Date of Award

Spring 2-9-2021

Document Type


Degree Name

Doctor of Education (EdD)


Organizational Leadership

First Advisor

Dr. Philip Pendley

Second Advisor

Dr. Felicia Haecker

Third Advisor

Dr. George Sziraki


Purpose: The purpose of this phenomenological study was to explore the lived experiences of Black women in their roles as leaders in the California state government with respect to support received and barriers encountered.

Methodology: The phenomenological qualitative study involved exploring the lived experiences of 12 Black women in positions of leadership in northern California state government with regard to the supports they received and the barriers they encountered during their careers in California state government. Patton (2015) asserted that phenomenology's philosophical interpretation occurs when individuals only know what they experience. Additionally, "to fully understand the phenomenon, it must be described, explicated, and interpreted" (Patton, 2015, p. 116). In-depth interviews were conducted virtually via Zoom. Study participants answered eight semi-structured questions using an open-ended protocol to examine the supports received and barriers encountered. Observation and triangulation were utilized, and the data were coded for emergent themes.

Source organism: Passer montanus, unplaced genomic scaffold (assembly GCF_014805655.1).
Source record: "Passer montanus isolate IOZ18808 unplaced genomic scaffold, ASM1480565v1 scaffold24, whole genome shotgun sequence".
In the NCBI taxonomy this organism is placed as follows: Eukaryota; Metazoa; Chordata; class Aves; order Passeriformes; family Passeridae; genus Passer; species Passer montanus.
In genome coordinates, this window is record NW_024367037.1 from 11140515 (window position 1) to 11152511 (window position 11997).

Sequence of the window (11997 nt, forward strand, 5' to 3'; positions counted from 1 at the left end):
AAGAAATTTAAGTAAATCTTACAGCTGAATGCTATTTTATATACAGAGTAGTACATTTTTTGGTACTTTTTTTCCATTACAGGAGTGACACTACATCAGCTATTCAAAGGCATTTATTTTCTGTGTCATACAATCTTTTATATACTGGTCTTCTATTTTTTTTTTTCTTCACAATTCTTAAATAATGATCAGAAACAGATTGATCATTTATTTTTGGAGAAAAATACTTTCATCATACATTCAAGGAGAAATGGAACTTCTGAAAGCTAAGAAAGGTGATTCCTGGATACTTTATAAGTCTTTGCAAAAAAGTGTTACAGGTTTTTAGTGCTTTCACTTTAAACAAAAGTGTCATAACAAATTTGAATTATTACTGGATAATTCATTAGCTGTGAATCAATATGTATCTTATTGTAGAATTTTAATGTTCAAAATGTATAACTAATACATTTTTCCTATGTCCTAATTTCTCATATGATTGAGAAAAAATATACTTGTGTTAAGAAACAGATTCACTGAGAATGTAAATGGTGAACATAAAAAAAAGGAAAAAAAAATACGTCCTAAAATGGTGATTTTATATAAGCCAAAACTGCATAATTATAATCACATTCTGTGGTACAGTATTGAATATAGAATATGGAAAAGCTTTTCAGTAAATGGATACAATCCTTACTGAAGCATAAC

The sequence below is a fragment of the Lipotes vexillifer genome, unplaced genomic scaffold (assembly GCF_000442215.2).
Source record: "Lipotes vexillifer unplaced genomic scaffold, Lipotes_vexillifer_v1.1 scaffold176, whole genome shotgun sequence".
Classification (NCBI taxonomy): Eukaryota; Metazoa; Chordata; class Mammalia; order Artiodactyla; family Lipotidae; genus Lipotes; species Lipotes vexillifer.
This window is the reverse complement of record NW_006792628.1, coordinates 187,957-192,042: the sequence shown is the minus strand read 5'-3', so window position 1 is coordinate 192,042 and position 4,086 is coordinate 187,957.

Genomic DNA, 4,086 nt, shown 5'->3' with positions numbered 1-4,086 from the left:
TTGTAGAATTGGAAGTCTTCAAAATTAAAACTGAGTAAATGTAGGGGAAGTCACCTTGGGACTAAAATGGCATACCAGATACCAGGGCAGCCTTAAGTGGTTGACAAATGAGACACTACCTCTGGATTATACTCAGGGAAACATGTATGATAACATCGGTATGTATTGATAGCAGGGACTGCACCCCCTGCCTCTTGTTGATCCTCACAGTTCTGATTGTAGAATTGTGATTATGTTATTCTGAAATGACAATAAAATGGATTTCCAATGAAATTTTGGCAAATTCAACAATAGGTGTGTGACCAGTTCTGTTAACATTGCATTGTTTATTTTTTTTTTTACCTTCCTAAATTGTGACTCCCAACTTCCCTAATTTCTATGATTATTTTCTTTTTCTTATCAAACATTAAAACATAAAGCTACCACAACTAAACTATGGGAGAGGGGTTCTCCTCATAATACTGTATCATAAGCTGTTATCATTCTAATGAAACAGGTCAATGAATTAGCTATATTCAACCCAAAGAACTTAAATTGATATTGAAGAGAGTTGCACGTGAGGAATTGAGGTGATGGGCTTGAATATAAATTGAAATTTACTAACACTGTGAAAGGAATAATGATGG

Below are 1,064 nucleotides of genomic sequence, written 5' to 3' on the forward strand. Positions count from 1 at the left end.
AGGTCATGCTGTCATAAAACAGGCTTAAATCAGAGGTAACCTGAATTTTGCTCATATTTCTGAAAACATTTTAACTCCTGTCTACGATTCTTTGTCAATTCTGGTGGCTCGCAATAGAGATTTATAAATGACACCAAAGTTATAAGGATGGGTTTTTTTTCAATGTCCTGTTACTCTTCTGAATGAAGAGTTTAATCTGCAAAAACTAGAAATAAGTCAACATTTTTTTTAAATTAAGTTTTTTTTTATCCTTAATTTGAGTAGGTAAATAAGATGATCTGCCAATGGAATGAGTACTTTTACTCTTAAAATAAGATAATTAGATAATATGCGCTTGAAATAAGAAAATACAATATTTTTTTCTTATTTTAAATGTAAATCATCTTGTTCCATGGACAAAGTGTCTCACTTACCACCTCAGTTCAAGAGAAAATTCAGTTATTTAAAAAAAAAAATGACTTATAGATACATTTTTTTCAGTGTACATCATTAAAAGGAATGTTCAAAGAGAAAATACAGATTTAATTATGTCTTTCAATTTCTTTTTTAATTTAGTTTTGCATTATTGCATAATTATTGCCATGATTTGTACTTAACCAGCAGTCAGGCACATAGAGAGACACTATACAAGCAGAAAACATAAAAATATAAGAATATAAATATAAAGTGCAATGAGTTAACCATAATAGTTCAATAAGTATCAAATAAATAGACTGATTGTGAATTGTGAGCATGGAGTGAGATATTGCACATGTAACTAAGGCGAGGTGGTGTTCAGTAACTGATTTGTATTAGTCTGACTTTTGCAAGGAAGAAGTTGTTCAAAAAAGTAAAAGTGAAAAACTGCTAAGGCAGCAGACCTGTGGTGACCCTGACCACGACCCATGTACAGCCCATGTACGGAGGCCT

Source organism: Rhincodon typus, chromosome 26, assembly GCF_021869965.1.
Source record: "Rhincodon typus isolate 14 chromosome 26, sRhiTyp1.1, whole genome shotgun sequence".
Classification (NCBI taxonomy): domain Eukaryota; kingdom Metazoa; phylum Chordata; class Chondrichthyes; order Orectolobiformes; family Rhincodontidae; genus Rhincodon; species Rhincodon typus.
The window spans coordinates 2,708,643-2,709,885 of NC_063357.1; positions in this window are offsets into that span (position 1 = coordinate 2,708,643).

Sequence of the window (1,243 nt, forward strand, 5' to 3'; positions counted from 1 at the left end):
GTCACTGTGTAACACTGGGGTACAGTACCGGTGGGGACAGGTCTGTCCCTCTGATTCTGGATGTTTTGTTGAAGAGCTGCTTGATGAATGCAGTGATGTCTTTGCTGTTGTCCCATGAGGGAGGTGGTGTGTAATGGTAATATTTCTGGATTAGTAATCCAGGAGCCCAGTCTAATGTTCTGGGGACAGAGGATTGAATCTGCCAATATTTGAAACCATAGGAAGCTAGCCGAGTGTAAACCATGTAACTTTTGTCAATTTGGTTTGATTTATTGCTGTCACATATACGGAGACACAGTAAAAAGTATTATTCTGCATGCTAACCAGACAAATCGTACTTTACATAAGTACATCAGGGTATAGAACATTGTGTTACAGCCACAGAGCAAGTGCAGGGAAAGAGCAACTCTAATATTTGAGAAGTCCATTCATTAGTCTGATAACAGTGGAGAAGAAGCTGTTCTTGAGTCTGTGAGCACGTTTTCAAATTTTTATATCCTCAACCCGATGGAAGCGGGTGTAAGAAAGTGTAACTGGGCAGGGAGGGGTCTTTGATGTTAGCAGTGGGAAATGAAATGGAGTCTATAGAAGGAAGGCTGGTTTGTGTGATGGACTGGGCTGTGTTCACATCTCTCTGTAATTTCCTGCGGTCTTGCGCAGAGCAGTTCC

Findings: The analyzed data resulted in 32 themes and 146 references. Sixteen major themes emerged identifying the study participants' supports received and barriers faced.

Conclusions: After reviewing the literature and interviewing 12 Black women in former or current leadership positions within California state government, the researcher concluded that Black women remain underrepresented in leadership positions in northern California state government.

Recommendations: Based on the findings from this study, three recommendations were put forth for future research to advance the understanding of how to examine and improve the underrepresentation of Black women leaders in California state government.